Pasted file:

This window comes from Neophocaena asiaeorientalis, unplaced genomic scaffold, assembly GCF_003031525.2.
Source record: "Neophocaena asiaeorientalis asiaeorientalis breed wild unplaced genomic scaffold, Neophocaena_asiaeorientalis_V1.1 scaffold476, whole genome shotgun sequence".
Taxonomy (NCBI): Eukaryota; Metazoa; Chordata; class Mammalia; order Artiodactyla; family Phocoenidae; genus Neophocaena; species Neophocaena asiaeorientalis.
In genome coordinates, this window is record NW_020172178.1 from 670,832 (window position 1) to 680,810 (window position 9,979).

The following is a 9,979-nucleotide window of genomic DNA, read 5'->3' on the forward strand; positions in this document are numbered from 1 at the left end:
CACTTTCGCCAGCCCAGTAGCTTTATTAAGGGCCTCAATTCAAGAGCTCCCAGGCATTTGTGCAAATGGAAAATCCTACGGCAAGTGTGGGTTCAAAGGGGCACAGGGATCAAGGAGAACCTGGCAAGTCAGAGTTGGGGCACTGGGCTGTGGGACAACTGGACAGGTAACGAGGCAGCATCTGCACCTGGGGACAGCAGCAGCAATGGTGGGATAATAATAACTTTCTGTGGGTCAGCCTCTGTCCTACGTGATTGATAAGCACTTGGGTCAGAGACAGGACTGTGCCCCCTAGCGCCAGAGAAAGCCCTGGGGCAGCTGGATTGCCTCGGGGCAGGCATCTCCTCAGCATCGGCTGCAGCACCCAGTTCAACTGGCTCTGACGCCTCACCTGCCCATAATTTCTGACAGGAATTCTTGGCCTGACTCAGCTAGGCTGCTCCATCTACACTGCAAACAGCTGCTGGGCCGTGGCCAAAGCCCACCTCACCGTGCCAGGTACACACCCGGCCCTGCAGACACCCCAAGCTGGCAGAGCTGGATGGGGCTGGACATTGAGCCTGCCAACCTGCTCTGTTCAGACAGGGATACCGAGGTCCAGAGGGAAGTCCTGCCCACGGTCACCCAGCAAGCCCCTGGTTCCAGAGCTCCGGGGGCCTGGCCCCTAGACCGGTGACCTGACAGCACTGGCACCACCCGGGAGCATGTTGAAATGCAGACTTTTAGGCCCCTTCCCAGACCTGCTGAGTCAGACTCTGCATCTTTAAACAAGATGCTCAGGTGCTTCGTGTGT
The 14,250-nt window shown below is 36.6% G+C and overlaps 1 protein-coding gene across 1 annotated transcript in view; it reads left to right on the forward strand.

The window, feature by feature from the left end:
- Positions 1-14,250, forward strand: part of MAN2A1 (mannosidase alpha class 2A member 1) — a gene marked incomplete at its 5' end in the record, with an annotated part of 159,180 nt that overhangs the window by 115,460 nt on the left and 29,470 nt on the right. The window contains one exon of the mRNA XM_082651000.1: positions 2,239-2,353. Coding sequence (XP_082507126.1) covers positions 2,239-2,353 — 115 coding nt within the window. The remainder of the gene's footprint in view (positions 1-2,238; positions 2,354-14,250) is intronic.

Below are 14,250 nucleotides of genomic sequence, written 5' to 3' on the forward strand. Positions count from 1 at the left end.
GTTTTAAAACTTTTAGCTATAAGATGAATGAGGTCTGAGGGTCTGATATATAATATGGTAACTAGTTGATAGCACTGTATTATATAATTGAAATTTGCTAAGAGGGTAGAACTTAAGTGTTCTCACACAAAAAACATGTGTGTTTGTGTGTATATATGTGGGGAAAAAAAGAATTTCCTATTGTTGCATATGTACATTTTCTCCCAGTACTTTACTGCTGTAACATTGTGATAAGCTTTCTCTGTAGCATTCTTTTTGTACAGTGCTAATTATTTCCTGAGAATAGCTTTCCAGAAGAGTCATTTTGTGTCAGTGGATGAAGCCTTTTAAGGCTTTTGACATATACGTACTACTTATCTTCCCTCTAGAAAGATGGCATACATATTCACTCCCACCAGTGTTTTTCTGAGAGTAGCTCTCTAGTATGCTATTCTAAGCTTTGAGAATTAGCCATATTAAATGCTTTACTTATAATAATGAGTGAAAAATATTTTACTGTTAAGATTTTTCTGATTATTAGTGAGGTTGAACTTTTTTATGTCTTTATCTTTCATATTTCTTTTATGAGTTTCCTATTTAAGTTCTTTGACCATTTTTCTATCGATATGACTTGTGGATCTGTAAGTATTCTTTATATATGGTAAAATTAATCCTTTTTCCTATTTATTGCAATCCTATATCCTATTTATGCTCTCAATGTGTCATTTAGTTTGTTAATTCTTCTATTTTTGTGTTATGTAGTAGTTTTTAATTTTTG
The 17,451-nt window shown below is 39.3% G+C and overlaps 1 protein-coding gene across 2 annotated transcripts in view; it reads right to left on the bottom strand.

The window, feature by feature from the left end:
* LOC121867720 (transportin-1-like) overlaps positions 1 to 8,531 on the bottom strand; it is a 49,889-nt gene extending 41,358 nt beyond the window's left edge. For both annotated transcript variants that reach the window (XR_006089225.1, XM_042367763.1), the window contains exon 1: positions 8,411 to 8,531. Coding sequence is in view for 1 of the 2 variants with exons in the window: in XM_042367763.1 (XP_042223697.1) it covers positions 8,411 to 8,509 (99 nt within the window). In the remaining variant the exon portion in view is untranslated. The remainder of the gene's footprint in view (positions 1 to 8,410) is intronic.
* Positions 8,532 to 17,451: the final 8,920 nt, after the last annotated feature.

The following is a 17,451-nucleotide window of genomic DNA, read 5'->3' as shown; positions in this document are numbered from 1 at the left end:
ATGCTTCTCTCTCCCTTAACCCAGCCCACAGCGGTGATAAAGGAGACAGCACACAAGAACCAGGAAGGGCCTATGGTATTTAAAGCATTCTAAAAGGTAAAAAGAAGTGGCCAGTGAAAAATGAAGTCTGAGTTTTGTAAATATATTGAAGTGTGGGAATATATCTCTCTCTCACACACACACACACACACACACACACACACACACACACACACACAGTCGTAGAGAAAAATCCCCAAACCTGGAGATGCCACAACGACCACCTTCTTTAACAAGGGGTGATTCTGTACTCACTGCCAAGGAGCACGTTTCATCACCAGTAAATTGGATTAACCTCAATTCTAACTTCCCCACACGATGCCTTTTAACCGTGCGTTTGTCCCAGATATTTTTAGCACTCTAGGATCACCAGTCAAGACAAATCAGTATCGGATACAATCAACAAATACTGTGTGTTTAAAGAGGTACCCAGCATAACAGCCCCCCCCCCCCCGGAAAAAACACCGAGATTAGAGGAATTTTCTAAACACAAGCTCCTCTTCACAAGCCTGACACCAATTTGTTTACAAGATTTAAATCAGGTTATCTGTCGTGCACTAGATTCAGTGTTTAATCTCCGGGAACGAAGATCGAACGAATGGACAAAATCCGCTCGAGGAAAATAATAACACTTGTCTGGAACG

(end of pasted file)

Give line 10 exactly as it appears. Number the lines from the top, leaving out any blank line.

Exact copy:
Below are 14,250 nucleotides of genomic sequence, written 5' to 3' on the forward strand. Positions count from 1 at the left end.